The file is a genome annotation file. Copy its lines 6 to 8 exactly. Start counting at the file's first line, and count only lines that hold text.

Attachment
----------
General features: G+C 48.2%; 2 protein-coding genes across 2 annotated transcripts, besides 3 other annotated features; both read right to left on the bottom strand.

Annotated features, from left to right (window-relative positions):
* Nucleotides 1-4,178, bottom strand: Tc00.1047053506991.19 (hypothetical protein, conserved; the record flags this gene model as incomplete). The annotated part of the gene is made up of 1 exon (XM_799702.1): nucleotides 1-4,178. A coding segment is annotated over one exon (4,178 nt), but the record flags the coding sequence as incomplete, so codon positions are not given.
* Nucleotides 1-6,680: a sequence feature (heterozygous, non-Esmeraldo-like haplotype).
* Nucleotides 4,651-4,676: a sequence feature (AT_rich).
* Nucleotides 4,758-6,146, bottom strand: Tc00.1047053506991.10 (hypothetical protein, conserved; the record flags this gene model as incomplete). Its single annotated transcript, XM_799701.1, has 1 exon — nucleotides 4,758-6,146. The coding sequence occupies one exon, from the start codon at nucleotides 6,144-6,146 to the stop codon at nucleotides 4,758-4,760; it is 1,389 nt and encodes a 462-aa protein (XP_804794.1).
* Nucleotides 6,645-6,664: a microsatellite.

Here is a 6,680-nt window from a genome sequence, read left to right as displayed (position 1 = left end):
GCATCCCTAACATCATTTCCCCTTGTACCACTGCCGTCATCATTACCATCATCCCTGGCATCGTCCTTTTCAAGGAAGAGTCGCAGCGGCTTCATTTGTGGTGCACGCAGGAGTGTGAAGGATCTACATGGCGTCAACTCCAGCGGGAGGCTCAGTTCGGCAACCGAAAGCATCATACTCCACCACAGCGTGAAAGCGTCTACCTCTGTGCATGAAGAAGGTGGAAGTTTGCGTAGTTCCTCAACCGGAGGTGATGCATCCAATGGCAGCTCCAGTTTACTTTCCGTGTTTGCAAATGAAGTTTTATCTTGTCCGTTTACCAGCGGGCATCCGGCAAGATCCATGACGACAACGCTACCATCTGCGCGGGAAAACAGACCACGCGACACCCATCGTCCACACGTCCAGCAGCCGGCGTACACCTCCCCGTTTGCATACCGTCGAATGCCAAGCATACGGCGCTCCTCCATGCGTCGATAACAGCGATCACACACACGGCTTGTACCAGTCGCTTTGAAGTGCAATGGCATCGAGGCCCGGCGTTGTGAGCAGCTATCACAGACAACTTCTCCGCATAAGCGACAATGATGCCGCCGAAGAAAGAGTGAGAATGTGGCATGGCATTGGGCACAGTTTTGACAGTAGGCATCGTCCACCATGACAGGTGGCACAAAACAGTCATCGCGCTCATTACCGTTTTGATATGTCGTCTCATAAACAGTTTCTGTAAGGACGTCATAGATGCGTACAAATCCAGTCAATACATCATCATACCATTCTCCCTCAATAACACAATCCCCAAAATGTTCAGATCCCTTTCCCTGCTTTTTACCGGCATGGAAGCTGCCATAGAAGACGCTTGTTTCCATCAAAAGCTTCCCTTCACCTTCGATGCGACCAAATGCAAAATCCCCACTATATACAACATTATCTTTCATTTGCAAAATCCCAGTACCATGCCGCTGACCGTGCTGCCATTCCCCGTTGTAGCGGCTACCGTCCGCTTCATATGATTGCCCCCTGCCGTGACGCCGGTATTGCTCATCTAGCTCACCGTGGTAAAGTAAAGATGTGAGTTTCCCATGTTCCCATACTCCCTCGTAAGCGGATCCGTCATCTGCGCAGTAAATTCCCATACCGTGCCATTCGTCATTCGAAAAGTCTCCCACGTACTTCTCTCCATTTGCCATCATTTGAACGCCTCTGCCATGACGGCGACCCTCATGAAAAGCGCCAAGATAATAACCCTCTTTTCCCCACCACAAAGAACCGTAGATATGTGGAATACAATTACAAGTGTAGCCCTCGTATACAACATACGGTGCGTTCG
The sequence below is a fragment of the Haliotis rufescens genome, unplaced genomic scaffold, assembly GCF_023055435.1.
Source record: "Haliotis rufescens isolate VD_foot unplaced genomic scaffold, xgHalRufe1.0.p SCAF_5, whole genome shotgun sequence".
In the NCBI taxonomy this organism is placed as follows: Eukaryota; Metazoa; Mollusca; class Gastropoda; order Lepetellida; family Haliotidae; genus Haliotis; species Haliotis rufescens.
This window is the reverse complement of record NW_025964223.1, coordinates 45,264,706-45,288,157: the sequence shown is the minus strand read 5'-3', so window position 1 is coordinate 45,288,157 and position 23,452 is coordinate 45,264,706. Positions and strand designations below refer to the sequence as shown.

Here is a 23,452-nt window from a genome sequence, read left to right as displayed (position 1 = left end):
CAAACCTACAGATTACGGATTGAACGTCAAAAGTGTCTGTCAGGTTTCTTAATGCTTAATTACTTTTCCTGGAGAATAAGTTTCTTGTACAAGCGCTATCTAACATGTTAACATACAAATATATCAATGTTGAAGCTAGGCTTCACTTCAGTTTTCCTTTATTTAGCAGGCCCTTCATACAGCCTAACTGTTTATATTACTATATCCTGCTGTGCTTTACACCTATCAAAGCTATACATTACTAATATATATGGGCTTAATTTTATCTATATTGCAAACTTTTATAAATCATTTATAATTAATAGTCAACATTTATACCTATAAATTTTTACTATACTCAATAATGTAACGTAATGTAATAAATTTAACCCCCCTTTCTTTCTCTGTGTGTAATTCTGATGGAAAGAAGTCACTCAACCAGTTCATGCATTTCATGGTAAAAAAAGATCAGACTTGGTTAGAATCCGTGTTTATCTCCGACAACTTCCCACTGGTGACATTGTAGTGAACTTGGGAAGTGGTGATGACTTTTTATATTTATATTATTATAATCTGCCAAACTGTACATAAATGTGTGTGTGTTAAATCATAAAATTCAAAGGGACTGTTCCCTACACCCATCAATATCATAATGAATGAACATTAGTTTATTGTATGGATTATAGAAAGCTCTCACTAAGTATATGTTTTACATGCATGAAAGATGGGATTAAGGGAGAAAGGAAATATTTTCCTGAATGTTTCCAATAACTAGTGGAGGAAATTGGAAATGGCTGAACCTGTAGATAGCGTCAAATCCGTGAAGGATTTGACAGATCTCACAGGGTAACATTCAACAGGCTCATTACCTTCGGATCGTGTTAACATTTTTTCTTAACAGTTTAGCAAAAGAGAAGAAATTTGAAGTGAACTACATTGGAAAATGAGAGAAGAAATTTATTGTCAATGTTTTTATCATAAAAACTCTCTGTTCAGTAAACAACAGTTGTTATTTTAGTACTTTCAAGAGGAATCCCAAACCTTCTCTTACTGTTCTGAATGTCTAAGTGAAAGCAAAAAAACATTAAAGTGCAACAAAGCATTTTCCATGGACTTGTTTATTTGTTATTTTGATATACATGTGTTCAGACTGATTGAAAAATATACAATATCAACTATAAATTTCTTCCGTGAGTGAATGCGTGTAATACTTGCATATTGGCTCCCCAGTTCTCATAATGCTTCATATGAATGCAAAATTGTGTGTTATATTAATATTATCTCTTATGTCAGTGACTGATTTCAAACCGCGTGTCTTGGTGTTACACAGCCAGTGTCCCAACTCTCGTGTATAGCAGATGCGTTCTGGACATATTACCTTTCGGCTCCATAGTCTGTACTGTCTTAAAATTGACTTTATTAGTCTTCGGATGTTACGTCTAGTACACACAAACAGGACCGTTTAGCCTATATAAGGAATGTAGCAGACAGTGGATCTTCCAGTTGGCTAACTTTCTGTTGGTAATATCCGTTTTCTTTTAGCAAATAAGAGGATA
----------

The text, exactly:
* Nucleotides 4,758-6,146, bottom strand: Tc00.1047053506991.10 (hypothetical protein, conserved; the record flags this gene model as incomplete). Its single annotated transcript, XM_799701.1, has 1 exon — nucleotides 4,758-6,146. The coding sequence occupies one exon, from the start codon at nucleotides 6,144-6,146 to the stop codon at nucleotides 4,758-4,760; it is 1,389 nt and encodes a 462-aa protein (XP_804794.1).
* Nucleotides 6,645-6,664: a microsatellite.

Here is a 6,680-nt window from a genome sequence, read left to right as displayed (position 1 = left end):